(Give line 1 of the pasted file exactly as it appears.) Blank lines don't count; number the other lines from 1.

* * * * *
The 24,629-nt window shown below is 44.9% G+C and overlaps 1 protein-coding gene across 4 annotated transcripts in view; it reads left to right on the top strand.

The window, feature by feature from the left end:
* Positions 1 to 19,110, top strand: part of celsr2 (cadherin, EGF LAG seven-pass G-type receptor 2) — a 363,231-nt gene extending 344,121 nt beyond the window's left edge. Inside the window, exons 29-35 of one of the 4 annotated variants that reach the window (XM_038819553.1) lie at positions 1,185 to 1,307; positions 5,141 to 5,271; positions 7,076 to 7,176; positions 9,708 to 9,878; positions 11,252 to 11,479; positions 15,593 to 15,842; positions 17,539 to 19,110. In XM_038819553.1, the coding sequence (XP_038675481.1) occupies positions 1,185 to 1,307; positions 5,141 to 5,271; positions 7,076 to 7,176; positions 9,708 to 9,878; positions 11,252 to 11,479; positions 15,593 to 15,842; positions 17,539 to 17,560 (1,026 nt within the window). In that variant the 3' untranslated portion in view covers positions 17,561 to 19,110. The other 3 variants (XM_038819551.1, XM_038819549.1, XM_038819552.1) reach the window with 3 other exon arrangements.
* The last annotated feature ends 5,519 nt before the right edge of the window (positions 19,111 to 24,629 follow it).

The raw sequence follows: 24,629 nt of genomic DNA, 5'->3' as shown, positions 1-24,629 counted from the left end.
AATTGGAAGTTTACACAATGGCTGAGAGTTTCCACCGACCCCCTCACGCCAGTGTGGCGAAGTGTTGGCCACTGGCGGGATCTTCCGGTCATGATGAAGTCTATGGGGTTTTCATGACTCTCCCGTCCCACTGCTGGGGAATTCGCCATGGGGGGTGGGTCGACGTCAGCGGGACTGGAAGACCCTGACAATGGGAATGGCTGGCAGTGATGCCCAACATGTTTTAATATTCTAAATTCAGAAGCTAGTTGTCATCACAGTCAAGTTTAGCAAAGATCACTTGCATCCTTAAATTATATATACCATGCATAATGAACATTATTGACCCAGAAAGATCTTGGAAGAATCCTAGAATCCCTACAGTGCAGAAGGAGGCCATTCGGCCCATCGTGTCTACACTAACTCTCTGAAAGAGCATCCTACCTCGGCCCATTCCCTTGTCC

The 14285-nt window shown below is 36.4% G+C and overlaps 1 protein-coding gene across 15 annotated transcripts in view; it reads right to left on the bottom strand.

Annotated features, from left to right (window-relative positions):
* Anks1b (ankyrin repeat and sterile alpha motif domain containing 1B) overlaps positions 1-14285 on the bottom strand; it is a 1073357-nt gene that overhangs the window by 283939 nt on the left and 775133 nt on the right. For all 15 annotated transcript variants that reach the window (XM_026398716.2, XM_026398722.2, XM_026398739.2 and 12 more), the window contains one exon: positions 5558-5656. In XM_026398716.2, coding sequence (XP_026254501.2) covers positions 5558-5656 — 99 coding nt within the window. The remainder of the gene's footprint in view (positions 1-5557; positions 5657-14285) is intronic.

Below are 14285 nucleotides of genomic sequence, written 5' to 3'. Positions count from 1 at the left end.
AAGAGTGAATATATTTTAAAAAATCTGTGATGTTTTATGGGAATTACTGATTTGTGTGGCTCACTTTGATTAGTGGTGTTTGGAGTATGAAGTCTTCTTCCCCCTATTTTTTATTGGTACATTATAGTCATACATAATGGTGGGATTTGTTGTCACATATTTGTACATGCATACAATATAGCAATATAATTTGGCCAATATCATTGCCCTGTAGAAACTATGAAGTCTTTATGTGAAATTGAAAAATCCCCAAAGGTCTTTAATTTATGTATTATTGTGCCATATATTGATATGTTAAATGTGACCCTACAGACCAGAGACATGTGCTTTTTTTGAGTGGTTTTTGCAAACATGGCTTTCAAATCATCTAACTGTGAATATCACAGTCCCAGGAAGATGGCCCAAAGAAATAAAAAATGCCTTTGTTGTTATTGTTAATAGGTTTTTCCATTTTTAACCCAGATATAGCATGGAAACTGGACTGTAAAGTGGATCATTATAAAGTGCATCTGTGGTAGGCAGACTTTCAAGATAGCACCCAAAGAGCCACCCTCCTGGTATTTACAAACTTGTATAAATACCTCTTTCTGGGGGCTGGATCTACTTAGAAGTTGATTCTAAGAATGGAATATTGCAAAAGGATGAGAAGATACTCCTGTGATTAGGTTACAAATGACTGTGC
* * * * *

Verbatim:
The 24,629-nt window shown below is 44.9% G+C and overlaps 1 protein-coding gene across 4 annotated transcripts in view; it reads left to right on the top strand.